By the way, local in news is doing just fine in the United States; local newscasts are what stations call a profit centre.
Fixing an unfair model
The Ottawa Citizen
November 3, 2009 5:08 AM
Outside of election campaigns, it isn't often that Canadian television commercials become ideological battlegrounds. So viewers might be surprised to find themselves the target of a media campaign over who pays what for television programming. They might be even more surprised to learn that their cable and satellite providers don't pay a dime to carry channels such as CBC, CTV, A Channel and Global (owned by Canwest, which also owns the Citizen).
The roots of this arrangement stretch back to the pre-cable era, when signals went out through the air. When cable started distributing the broadcast channels, there might have been mutual benefit in the arrangement. By carrying the popular networks, cable was more attractive to consumers. And the wider audience would benefit the broadcasters and allow them to make more money off advertising.
Like all other media, the business of television is going through a culture shift. The question of who pays for content, and how, is one newspapers, in print and online, are trying to answer. So are music companies and musicians. So are book publishers and writers and photographers. So is television. This is a new era for media. The broadcasters rightly note it is unfair for cable and satellite providers to sell their channels to consumers, without paying a dime to the channels themselves.
The broadcasters want the Canadian Radio-television and Telecommunications Commission to allow them to negotiate fees with cable and satellite companies. It would make sense for the CRTC to step back and allow the two sides to work out a fair price for this content. Other goods and services are distributed based on negotiated prices in an open market; there's no reason television should be different. As the broadcasters have convincingly argued, local TV news is especially at risk if they aren't able to start charging for content. The future of local journalism depends on making sure that the business models still work -- or finding new ones when they don't. Canadians value their local news, and are quite vocal about it.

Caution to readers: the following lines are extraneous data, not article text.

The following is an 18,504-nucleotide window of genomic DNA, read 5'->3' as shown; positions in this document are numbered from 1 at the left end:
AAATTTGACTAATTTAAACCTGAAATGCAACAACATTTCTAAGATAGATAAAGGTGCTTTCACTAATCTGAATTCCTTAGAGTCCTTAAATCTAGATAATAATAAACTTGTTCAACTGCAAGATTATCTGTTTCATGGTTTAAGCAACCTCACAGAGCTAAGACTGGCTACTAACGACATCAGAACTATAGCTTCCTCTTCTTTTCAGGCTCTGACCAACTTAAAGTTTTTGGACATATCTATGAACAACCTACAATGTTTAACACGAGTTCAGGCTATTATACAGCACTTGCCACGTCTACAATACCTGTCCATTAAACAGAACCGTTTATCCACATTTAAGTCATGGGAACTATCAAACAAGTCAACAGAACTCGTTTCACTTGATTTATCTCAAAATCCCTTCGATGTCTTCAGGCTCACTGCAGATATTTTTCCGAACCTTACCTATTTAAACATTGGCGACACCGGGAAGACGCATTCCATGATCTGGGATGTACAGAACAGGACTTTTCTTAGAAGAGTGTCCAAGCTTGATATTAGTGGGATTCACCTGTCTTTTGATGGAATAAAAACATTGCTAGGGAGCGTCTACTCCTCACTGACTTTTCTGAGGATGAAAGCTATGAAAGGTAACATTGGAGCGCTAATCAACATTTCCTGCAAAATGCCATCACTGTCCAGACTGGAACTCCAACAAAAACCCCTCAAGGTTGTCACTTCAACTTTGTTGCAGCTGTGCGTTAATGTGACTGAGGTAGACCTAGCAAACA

In a recent Nanos Research study, 70 per cent of respondents agreed that local TV stations should get some of the money that consumers pay on their monthly cable or satellite bills. The cable and satellite companies are telling consumers that what the broadcasters want is a "tax" on television. That's absurd. What the broadcasters want is fair, negotiated market value for the content they produce. Canadian content isn't something that can just be regulated into existence.
It takes money to make local TV. Over the next couple of months, the CRTC will be hearing arguments around this issue, including comments from the public. For some Canadians, all of this might seem remote and confusing. It's actually simple: it's about receiving fair compensation for one's services and products. And this issue is anything but remote or technical. It's about whether the culture of your neighbourhood can carve out a place for itself in the digital-media world of the 21st century. (c) Copyright (c) The Ottawa Citizen
The above is just an explanation of a model that is wrong and needs to be changed today.
What the CRTC has to do is make local TV local. Unless your town is Toronto, most of the over the air signals in your cities are repeaters. Global pioneered this process back in the '70s. In America the satellite providers and cable companies are only allowed to offer local over the air channels available in market along with the cable stuff: CNN, ESPN, BBC etc. Therefore if you are in St. Louis you get the local St. Louis network affiliates etc. In our home and native land I get CBC, CTV, Global etc affiliates from all across the country, cannibalizing the local stations.
Another tax is not the answer; changing the system is the answer.